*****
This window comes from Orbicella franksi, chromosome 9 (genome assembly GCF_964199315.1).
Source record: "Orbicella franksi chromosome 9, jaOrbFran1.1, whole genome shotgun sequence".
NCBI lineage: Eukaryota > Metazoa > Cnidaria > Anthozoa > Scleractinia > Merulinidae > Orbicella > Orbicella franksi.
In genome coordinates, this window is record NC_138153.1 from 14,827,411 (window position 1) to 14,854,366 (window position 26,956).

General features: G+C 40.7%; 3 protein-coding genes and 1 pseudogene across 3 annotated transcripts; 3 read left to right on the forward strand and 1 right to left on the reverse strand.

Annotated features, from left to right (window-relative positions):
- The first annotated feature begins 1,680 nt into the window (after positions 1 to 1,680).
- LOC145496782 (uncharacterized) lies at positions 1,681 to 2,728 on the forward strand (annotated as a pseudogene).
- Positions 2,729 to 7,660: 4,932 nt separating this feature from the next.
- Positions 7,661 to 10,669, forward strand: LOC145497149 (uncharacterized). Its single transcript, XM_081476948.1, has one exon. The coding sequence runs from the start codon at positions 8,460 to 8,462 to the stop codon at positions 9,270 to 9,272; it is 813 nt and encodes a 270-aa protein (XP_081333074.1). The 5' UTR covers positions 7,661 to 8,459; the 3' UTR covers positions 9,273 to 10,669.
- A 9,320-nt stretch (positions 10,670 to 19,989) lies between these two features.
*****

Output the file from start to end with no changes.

This window comes from Orbicella franksi, chromosome 9 (genome assembly GCF_964199315.1).
Source record: "Orbicella franksi chromosome 9, jaOrbFran1.1, whole genome shotgun sequence".
NCBI lineage: Eukaryota > Metazoa > Cnidaria > Anthozoa > Scleractinia > Merulinidae > Orbicella > Orbicella franksi.
In genome coordinates, this window is record NC_138153.1 from 14,827,411 (window position 1) to 14,854,366 (window position 26,956).

General features: G+C 40.7%; 3 protein-coding genes and 1 pseudogene across 3 annotated transcripts; 3 read left to right on the forward strand and 1 right to left on the reverse strand.

Annotated features, from left to right (window-relative positions):
- The first annotated feature begins 1,680 nt into the window (after positions 1 to 1,680).
- LOC145496782 (uncharacterized) lies at positions 1,681 to 2,728 on the forward strand (annotated as a pseudogene).
- Positions 2,729 to 7,660: 4,932 nt separating this feature from the next.
- Positions 7,661 to 10,669, forward strand: LOC145497149 (uncharacterized). Its single transcript, XM_081476948.1, has one exon. The coding sequence runs from the start codon at positions 8,460 to 8,462 to the stop codon at positions 9,270 to 9,272; it is 813 nt and encodes a 270-aa protein (XP_081333074.1). The 5' UTR covers positions 7,661 to 8,459; the 3' UTR covers positions 9,273 to 10,669.
- A 9,320-nt stretch (positions 10,670 to 19,989) lies between these two features.